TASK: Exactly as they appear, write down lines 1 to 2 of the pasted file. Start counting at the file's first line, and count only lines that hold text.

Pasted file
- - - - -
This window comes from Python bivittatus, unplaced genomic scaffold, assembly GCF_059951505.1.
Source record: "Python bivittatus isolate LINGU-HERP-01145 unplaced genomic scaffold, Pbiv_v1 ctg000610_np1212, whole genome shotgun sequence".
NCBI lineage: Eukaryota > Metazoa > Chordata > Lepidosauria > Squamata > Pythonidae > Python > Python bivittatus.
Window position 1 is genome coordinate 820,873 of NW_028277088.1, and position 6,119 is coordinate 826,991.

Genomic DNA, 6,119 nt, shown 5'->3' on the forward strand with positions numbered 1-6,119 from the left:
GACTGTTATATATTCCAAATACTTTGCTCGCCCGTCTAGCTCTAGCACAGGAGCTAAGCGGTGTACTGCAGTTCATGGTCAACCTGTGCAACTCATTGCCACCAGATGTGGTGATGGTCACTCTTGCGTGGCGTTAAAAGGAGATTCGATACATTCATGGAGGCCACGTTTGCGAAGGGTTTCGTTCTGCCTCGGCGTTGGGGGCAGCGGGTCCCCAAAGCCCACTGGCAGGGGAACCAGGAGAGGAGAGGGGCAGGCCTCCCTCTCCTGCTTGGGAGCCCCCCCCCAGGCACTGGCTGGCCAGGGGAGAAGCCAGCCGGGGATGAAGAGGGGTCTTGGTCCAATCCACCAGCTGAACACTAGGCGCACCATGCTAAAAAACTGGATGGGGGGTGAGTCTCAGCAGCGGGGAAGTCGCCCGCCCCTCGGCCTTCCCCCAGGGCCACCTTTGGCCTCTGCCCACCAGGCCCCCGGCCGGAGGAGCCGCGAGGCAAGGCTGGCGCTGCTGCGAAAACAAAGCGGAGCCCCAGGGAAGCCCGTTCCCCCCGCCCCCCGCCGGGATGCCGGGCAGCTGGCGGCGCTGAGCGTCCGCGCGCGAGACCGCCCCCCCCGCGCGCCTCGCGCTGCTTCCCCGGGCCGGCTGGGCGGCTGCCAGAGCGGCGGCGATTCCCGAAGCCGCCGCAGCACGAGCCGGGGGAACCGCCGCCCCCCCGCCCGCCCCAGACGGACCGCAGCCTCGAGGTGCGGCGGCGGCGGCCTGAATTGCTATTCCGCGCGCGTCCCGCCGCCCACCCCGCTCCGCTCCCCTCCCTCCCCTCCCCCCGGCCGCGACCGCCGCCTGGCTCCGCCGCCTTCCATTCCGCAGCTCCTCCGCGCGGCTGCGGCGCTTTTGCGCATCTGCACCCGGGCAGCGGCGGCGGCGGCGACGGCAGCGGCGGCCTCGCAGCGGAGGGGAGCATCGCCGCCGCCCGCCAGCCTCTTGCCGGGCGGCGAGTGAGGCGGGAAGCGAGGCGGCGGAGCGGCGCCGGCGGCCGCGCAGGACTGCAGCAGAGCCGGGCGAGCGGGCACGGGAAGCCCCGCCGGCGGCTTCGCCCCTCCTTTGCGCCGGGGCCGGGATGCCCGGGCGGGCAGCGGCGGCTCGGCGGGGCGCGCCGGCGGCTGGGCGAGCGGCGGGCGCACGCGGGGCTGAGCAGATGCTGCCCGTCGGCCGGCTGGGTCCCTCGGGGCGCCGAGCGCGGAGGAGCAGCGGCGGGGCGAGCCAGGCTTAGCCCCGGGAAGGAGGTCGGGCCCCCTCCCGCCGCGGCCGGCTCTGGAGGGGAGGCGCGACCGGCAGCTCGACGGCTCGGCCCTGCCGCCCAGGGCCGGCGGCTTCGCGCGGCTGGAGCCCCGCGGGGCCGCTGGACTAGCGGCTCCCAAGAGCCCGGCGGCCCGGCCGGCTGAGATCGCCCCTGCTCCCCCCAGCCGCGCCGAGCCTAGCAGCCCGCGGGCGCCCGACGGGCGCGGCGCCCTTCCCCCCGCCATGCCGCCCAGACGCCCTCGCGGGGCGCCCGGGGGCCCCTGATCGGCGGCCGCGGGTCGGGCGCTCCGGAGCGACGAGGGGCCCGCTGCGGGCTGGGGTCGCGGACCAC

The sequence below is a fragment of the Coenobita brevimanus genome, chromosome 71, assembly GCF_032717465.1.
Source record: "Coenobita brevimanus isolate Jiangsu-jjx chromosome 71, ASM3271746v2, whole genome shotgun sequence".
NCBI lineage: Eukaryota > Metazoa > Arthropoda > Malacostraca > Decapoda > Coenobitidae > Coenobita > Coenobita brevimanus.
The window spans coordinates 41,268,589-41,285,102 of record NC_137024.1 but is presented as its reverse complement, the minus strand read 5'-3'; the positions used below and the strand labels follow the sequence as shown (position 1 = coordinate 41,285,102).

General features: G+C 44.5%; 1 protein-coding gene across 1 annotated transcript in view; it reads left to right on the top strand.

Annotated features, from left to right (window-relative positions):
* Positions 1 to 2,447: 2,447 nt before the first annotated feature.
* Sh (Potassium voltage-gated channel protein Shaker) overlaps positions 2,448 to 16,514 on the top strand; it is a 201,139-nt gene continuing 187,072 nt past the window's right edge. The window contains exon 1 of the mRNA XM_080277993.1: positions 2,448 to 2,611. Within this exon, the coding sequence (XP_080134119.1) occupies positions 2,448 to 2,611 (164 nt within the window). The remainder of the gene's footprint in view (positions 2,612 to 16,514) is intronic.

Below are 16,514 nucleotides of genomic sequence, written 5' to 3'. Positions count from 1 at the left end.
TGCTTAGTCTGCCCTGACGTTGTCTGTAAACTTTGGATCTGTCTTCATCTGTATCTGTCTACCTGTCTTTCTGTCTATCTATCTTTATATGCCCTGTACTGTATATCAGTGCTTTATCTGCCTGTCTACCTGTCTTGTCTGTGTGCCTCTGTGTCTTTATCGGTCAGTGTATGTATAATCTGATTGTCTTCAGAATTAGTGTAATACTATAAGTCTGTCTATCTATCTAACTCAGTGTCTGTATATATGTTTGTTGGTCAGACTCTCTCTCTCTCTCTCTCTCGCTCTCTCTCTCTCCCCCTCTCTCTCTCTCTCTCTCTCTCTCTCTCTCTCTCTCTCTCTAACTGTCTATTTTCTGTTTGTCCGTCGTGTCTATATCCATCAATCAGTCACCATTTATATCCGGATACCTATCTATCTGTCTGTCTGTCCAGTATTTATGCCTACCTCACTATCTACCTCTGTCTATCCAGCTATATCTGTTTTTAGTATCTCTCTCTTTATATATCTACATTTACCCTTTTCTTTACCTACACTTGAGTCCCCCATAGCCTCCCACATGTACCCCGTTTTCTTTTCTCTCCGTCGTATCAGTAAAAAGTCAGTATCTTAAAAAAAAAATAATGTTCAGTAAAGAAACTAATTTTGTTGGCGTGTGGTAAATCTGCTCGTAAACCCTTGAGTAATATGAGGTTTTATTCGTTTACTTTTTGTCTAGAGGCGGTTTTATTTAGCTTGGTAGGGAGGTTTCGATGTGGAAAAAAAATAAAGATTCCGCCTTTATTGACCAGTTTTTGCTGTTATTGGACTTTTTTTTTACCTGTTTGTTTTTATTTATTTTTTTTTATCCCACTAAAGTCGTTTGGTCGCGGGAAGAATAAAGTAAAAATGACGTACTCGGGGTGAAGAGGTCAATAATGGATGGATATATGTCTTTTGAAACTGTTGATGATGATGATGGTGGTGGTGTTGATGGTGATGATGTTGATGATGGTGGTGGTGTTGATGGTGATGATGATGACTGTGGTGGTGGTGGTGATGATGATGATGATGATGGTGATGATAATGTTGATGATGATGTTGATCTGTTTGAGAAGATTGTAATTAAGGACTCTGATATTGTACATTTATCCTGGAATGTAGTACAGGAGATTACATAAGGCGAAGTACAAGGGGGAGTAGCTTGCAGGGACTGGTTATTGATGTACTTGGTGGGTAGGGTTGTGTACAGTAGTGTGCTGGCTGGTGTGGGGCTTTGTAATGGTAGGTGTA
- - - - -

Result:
This window comes from Python bivittatus, unplaced genomic scaffold, assembly GCF_059951505.1.
Source record: "Python bivittatus isolate LINGU-HERP-01145 unplaced genomic scaffold, Pbiv_v1 ctg000610_np1212, whole genome shotgun sequence".